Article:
In parts of Canberra's inner south and the Australian National University's (ANU) campus the fluff can be so thick it looks like light snow.This is news? This has to be said?
But the head of Canberra pollen count at ANU, Simon Haberle, said the fluff was not actually springtime pollen.
"It is the seeds which are being blown around which you see and those seeds come in the form of fluff," he said.
"In reality it isn't pollen, so it is not associated with an allergic reaction."
|Not-pollen, as seen on my way to work today.|
Now don't get me wrong. I am not trying to be the arrogant scientist here. In fact I would not expect the average non-botanist to actually know what pollen is. But here is the thing: the people who have hay fever? That is, the people who are allergic, and let me stress that, allergic against pollen?
Yes, those should kind of know what pollen is.
|Still not pollen.|
I mean, think about it. Imagine one of those hay fever-sufferers who are afraid of fluffy seeds meeting somebody who is allergic against bee stings but freaks out when they see a butterfly because they never bothered to find out what a bee looks like. They would see that as rather silly, right?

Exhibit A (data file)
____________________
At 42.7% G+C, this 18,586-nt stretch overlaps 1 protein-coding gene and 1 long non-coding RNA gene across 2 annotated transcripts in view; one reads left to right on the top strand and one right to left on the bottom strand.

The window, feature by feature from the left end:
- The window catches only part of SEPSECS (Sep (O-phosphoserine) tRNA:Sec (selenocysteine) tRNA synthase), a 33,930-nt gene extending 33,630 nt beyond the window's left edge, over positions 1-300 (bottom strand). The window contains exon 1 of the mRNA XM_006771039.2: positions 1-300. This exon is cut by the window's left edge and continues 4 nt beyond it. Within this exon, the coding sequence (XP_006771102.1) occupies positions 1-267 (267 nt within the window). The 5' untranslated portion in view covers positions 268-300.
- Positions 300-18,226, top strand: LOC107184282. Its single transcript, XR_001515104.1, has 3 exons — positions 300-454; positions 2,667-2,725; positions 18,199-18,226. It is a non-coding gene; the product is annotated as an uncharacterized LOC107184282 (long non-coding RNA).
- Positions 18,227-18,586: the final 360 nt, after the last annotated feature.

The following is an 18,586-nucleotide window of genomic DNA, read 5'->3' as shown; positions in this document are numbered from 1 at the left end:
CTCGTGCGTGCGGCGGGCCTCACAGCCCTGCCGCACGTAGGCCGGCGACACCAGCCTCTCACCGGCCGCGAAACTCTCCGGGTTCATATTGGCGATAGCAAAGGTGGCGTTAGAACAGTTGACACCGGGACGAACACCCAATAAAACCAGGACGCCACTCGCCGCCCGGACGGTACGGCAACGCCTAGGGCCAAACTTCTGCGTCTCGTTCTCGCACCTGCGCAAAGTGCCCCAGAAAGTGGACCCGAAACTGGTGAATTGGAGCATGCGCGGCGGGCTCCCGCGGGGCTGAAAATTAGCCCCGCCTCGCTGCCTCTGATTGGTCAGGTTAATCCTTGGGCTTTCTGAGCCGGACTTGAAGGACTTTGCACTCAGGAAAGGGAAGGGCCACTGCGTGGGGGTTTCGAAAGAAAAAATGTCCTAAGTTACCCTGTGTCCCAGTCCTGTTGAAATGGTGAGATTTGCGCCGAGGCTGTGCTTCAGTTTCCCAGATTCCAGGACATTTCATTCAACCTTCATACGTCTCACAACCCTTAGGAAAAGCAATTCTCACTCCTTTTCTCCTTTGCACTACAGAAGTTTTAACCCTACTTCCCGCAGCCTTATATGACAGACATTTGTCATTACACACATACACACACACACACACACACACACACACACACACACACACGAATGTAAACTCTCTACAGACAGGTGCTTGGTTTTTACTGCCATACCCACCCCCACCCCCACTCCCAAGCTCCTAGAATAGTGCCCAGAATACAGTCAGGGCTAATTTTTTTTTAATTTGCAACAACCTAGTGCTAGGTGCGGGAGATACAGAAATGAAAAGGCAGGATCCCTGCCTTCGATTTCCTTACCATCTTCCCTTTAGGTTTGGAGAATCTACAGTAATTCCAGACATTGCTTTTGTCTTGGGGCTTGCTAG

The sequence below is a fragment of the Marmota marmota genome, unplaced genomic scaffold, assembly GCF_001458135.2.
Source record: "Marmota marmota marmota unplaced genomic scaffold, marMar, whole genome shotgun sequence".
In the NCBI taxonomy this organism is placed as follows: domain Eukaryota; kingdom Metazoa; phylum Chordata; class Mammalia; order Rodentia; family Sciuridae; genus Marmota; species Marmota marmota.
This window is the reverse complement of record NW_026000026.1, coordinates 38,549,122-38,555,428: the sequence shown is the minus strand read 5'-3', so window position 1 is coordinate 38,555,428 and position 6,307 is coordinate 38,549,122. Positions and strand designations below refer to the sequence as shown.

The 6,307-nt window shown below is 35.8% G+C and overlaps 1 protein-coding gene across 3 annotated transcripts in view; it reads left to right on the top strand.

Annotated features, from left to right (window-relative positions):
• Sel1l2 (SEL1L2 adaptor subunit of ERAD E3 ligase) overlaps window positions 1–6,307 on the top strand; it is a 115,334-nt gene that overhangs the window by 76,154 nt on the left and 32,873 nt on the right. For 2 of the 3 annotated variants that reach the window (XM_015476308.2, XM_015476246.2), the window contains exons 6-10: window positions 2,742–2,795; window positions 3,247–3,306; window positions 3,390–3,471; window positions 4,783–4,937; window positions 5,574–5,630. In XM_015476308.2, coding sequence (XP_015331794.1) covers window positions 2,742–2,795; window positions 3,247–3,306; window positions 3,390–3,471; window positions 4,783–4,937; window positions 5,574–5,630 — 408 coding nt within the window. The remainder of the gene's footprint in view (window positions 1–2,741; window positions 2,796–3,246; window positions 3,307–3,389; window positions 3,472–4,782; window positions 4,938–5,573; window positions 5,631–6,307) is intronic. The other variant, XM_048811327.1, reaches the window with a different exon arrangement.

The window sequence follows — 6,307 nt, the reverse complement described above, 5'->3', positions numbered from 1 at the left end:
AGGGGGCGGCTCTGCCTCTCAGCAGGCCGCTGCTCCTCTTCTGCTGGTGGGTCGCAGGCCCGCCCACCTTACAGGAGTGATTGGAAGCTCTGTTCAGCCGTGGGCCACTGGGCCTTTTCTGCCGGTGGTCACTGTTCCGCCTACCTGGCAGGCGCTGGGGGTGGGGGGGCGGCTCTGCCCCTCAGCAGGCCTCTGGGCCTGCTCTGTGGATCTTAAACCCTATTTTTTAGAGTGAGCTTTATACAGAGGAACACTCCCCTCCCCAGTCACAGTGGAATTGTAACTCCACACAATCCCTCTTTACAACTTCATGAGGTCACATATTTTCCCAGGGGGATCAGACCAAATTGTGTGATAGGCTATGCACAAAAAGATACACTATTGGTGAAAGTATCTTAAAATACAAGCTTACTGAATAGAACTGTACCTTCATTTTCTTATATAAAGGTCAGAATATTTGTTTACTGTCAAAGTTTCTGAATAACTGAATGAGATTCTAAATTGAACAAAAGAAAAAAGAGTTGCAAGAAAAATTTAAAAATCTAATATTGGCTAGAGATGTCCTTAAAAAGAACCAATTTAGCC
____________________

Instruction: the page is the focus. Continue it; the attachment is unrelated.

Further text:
Or imagine them meeting somebody who is allergic against peanuts and then rejects an offer of lettuce because they think that is what peanuts are. Surely one would think them rather foolish for not learning the rather crucial detail of what precisely to avoid and what to consider safe. It is their allergy, after all; they should show some minimal level of interest, for the purpose of self-preservation if nothing else.
So why is it apparently considered perfectly normal for a pollen allergic to be entirely ignorant of what pollen actually is?
|Those tiny yellow spots on my finger, however, are pollen grains.|
(Also, why do people here, at least according to ABC, call a bog-standard poplar "the kapok or cotton tree"?)